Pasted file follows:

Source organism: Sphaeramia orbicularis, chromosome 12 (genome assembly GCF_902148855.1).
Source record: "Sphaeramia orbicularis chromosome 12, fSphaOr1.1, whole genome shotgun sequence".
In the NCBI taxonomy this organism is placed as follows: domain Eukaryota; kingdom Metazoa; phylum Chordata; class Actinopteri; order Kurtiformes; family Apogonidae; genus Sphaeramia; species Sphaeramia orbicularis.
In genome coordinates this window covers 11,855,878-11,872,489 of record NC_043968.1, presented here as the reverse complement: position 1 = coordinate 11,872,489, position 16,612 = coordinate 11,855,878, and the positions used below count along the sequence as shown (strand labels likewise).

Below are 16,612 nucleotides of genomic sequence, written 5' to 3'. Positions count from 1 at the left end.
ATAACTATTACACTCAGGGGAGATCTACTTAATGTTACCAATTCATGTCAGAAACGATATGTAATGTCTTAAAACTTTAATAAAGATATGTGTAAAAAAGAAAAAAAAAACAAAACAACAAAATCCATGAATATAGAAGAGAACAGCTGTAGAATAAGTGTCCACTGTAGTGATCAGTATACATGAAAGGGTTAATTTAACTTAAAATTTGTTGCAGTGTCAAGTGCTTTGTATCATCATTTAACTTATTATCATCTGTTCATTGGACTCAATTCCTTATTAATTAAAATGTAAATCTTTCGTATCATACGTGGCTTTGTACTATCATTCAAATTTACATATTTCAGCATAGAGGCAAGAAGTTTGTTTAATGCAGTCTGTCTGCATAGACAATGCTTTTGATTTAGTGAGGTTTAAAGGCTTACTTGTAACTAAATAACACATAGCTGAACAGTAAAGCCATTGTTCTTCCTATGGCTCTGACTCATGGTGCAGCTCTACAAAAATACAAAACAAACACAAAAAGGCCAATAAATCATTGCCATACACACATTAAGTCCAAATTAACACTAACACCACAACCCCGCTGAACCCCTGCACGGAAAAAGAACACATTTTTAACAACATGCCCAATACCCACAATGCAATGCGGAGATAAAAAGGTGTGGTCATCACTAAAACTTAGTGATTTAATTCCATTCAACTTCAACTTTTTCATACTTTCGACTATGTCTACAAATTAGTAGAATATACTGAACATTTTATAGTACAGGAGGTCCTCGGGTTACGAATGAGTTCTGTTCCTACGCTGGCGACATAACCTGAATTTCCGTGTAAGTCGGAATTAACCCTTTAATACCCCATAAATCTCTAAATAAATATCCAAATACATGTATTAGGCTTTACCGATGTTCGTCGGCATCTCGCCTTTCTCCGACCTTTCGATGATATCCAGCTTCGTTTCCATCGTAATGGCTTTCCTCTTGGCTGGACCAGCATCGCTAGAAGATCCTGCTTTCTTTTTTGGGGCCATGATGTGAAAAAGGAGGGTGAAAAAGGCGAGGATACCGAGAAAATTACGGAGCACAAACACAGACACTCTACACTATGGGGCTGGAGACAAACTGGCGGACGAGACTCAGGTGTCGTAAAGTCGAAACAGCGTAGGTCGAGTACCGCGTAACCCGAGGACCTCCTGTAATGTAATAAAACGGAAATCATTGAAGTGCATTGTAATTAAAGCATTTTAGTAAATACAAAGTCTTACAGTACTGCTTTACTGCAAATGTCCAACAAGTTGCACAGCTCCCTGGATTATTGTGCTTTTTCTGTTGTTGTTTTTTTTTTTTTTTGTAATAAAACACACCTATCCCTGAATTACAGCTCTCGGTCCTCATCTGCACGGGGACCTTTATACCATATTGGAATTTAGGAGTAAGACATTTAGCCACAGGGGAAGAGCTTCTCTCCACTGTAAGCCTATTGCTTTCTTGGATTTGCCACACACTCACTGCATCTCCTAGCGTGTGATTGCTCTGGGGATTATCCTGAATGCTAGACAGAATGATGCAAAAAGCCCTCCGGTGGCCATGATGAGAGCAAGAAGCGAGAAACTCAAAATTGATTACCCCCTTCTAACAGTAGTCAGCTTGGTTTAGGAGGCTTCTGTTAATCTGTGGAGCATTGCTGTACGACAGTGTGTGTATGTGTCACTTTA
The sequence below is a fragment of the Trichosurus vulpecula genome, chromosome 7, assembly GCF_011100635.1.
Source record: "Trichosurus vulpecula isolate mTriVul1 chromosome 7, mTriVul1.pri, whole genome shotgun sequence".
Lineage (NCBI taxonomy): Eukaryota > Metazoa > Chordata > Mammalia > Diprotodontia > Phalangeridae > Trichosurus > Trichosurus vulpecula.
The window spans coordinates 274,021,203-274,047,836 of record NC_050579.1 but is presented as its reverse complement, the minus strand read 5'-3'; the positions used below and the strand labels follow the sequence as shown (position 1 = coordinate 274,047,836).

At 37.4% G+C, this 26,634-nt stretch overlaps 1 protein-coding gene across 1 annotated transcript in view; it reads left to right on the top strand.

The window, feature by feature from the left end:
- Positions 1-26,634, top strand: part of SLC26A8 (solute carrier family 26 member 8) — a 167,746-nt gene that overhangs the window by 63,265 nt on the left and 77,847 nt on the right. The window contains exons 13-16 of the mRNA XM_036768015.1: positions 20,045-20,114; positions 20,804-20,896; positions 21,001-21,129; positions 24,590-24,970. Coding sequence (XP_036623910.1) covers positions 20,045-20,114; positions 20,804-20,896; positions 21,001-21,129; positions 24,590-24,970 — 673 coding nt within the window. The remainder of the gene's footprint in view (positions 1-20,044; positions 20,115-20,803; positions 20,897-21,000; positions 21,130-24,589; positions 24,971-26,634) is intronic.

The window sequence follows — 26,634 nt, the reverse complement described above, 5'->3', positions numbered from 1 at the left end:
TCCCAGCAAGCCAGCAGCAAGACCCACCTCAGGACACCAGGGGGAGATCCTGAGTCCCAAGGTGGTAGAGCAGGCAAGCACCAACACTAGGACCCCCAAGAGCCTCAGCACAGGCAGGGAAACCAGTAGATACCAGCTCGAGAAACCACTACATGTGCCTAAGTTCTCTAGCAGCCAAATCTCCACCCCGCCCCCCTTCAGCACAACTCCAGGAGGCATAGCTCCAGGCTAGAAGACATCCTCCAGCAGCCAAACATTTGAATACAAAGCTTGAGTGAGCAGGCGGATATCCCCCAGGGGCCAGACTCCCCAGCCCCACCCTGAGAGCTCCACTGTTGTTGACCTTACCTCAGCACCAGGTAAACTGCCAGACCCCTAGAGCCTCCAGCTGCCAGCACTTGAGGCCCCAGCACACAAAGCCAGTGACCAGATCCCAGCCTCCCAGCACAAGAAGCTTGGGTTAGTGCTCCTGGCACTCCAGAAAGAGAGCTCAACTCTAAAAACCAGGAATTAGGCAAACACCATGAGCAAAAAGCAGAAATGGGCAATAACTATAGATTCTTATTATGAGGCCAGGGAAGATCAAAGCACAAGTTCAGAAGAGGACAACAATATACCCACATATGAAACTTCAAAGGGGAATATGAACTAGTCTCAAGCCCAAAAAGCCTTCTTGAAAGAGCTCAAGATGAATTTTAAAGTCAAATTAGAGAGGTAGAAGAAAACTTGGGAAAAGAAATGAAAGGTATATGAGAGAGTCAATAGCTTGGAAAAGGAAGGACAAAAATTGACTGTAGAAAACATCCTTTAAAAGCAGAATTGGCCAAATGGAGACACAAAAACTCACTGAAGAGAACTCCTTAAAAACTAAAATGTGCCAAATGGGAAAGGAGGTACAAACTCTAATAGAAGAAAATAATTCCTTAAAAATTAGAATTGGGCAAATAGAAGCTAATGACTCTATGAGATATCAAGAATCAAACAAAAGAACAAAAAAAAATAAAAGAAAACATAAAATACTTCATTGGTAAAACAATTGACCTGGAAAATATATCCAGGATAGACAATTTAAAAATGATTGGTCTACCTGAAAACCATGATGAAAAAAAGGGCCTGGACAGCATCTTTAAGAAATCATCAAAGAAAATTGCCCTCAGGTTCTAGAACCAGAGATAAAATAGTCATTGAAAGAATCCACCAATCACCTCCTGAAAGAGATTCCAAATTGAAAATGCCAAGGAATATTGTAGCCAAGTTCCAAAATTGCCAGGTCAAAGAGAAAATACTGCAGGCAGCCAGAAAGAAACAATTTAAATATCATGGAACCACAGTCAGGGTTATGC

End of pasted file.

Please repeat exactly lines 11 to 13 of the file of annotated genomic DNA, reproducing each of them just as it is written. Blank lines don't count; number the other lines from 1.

At 37.4% G+C, this 26,634-nt stretch overlaps 1 protein-coding gene across 1 annotated transcript in view; it reads left to right on the top strand.

The window, feature by feature from the left end:
- Positions 1-26,634, top strand: part of SLC26A8 (solute carrier family 26 member 8) — a 167,746-nt gene that overhangs the window by 63,265 nt on the left and 77,847 nt on the right. The window contains exons 13-16 of the mRNA XM_036768015.1: positions 20,045-20,114; positions 20,804-20,896; positions 21,001-21,129; positions 24,590-24,970. Coding sequence (XP_036623910.1) covers positions 20,045-20,114; positions 20,804-20,896; positions 21,001-21,129; positions 24,590-24,970 — 673 coding nt within the window. The remainder of the gene's footprint in view (positions 1-20,044; positions 20,115-20,803; positions 20,897-21,000; positions 21,130-24,589; positions 24,971-26,634) is intronic.